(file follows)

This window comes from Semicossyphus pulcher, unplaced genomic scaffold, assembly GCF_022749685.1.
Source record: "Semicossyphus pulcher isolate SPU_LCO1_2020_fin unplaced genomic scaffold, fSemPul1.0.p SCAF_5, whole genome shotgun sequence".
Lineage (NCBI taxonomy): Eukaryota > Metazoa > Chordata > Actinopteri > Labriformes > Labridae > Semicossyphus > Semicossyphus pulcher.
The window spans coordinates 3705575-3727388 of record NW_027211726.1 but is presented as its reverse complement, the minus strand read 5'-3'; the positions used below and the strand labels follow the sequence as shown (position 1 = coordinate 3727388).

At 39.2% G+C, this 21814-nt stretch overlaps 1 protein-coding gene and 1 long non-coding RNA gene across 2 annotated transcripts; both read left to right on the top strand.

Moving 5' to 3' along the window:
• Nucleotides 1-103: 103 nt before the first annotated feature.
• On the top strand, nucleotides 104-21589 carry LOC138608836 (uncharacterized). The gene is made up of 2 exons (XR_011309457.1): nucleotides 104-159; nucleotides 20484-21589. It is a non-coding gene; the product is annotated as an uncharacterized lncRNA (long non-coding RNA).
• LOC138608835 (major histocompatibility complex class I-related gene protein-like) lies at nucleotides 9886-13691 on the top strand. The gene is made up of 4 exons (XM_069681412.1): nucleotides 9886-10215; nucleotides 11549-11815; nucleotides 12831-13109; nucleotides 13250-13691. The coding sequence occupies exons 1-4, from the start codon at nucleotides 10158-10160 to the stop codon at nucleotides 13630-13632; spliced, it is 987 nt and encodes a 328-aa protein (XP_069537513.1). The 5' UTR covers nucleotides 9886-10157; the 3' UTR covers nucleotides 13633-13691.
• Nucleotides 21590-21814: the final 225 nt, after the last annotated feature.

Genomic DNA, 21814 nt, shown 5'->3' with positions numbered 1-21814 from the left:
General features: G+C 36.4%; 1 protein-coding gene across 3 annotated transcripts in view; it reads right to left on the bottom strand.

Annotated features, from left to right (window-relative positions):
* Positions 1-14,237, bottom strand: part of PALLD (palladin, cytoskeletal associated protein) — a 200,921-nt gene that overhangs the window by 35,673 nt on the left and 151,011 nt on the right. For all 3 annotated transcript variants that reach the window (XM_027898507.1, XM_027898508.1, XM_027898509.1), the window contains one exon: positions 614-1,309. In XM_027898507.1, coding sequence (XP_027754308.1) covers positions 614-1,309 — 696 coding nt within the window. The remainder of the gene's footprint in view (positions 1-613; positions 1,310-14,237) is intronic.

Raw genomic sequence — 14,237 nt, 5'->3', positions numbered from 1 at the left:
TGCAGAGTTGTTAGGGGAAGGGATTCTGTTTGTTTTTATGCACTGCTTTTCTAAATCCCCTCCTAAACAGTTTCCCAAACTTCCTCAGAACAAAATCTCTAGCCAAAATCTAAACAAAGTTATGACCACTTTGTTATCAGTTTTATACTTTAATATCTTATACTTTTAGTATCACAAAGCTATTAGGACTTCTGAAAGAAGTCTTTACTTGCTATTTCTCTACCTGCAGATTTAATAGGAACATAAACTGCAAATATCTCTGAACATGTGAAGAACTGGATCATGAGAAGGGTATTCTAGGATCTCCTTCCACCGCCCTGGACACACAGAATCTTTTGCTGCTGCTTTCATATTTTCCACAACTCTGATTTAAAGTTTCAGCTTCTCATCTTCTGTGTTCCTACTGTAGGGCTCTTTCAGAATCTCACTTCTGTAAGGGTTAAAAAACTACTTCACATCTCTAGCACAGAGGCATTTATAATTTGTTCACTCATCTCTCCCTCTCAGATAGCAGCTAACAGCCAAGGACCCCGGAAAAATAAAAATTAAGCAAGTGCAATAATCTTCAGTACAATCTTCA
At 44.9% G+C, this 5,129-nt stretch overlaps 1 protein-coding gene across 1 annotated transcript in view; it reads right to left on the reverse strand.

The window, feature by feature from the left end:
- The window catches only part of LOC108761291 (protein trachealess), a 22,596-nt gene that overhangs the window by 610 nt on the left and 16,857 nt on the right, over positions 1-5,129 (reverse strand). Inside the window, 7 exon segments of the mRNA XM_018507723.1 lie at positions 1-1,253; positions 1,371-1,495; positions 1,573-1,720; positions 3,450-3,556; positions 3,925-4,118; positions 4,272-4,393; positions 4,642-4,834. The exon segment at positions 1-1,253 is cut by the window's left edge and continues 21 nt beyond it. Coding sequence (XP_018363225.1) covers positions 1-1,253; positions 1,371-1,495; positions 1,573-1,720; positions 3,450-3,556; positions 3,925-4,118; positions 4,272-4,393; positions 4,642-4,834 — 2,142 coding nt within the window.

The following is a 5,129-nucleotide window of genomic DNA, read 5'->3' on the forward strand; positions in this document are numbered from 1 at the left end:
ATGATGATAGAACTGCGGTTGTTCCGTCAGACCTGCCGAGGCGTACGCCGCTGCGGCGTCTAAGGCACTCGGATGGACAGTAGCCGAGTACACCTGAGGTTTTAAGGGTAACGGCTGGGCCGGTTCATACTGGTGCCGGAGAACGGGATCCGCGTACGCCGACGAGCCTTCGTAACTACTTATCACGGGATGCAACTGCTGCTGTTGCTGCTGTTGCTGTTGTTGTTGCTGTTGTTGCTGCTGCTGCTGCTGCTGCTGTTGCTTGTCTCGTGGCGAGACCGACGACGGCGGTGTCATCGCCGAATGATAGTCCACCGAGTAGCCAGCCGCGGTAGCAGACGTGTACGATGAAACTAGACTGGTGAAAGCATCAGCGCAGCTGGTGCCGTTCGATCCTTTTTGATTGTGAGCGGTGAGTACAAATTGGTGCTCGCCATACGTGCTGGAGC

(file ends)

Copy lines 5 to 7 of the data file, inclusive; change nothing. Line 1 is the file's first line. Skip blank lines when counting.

At 39.2% G+C, this 21814-nt stretch overlaps 1 protein-coding gene and 1 long non-coding RNA gene across 2 annotated transcripts; both read left to right on the top strand.

Moving 5' to 3' along the window:
• Nucleotides 1-103: 103 nt before the first annotated feature.